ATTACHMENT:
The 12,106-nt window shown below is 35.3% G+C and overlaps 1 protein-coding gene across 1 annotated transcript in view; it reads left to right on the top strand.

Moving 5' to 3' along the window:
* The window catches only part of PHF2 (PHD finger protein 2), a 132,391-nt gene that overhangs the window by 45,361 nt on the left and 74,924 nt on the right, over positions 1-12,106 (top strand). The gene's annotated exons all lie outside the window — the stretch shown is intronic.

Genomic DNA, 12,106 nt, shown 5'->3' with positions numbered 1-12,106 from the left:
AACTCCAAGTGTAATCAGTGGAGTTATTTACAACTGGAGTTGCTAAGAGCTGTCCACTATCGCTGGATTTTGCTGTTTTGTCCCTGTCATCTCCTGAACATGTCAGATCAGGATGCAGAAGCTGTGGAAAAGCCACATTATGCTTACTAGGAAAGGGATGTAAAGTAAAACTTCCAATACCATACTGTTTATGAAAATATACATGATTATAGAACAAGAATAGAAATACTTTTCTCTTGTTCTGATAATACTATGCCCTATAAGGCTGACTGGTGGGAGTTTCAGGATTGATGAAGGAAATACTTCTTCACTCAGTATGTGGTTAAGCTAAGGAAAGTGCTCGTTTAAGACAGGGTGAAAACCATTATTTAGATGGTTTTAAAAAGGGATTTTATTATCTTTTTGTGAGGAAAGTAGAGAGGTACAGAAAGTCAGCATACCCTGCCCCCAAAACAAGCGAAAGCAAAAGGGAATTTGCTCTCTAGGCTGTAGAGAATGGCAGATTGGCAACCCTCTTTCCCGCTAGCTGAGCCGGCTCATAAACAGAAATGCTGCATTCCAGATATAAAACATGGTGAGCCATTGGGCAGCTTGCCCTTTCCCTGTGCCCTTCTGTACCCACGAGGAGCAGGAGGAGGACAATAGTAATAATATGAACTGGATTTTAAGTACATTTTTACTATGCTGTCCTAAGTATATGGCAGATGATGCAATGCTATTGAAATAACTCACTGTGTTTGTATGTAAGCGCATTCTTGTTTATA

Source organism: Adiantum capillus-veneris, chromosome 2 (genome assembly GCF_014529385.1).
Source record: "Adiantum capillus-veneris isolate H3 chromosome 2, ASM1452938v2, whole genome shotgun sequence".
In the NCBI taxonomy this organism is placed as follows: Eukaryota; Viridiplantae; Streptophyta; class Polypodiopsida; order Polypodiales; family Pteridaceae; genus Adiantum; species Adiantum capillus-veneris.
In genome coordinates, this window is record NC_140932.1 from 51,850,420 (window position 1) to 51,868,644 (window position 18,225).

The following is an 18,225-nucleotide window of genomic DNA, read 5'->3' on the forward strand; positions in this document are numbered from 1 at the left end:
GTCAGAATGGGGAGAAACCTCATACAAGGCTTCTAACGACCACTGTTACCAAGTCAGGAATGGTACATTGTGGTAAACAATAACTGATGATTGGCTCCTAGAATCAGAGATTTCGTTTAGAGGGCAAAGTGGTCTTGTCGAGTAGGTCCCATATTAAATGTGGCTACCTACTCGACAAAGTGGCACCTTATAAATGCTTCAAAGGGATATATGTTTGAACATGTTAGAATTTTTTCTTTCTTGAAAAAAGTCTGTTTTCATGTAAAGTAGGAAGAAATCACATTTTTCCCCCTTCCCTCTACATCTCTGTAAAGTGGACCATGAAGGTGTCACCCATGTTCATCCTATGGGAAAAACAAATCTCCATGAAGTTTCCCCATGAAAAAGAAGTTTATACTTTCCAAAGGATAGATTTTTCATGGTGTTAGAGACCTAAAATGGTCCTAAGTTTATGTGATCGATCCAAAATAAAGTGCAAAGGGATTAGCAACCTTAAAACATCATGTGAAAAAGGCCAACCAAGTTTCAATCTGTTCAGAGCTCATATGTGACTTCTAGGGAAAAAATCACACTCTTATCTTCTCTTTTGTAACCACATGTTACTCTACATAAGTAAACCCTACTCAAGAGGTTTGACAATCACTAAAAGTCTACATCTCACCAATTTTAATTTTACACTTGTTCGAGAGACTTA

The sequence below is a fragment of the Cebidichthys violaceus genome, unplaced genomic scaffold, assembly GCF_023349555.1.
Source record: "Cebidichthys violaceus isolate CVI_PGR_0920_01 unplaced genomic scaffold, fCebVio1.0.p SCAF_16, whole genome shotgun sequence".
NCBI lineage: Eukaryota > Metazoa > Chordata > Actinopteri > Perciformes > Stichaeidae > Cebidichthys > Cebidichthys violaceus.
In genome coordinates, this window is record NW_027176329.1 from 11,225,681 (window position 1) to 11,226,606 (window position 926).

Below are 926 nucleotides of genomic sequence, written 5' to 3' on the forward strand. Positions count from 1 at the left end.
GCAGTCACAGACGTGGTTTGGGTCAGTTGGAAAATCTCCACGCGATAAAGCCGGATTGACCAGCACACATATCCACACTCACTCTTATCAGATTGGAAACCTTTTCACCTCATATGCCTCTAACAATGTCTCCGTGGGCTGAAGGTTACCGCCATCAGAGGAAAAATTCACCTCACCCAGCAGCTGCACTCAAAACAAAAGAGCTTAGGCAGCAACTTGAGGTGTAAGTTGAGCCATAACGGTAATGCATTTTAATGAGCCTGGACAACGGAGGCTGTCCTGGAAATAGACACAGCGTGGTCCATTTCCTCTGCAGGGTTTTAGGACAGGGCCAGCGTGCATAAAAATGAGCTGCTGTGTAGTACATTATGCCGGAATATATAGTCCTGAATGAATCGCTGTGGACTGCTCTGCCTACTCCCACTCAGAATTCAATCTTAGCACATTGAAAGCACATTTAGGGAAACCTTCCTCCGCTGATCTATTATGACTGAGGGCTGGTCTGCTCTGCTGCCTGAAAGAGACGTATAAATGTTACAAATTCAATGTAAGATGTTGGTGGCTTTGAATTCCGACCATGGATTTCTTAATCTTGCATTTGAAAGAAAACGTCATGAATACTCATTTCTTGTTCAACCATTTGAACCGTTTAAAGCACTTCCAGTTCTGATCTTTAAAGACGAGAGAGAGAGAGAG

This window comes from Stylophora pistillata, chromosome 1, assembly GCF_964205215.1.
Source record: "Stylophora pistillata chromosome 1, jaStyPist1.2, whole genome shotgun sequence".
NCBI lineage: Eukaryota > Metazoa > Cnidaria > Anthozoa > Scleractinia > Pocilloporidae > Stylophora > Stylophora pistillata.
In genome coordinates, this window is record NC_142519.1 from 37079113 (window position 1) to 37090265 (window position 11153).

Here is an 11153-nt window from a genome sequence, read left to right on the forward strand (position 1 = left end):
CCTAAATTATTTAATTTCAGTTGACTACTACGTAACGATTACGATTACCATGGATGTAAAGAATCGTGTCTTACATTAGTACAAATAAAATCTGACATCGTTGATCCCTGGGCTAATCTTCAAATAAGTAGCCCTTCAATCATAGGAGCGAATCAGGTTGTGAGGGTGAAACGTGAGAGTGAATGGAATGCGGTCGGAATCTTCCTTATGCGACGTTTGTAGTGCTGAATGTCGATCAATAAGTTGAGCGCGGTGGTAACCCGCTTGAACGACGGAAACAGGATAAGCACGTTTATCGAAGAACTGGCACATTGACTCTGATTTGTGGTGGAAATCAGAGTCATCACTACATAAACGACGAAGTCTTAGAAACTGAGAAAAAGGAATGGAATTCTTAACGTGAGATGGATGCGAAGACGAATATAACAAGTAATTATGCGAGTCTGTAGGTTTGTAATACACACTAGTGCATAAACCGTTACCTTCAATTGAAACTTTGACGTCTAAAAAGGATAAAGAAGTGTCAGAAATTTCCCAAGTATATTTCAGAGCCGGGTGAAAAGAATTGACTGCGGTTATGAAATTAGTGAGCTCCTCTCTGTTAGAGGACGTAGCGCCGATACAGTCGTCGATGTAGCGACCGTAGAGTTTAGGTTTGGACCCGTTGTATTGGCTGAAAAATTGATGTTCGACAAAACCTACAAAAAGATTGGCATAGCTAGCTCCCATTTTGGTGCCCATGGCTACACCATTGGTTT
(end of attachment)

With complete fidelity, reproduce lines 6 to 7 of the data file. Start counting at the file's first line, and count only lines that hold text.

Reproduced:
Source organism: Adiantum capillus-veneris, chromosome 2 (genome assembly GCF_014529385.1).
Source record: "Adiantum capillus-veneris isolate H3 chromosome 2, ASM1452938v2, whole genome shotgun sequence".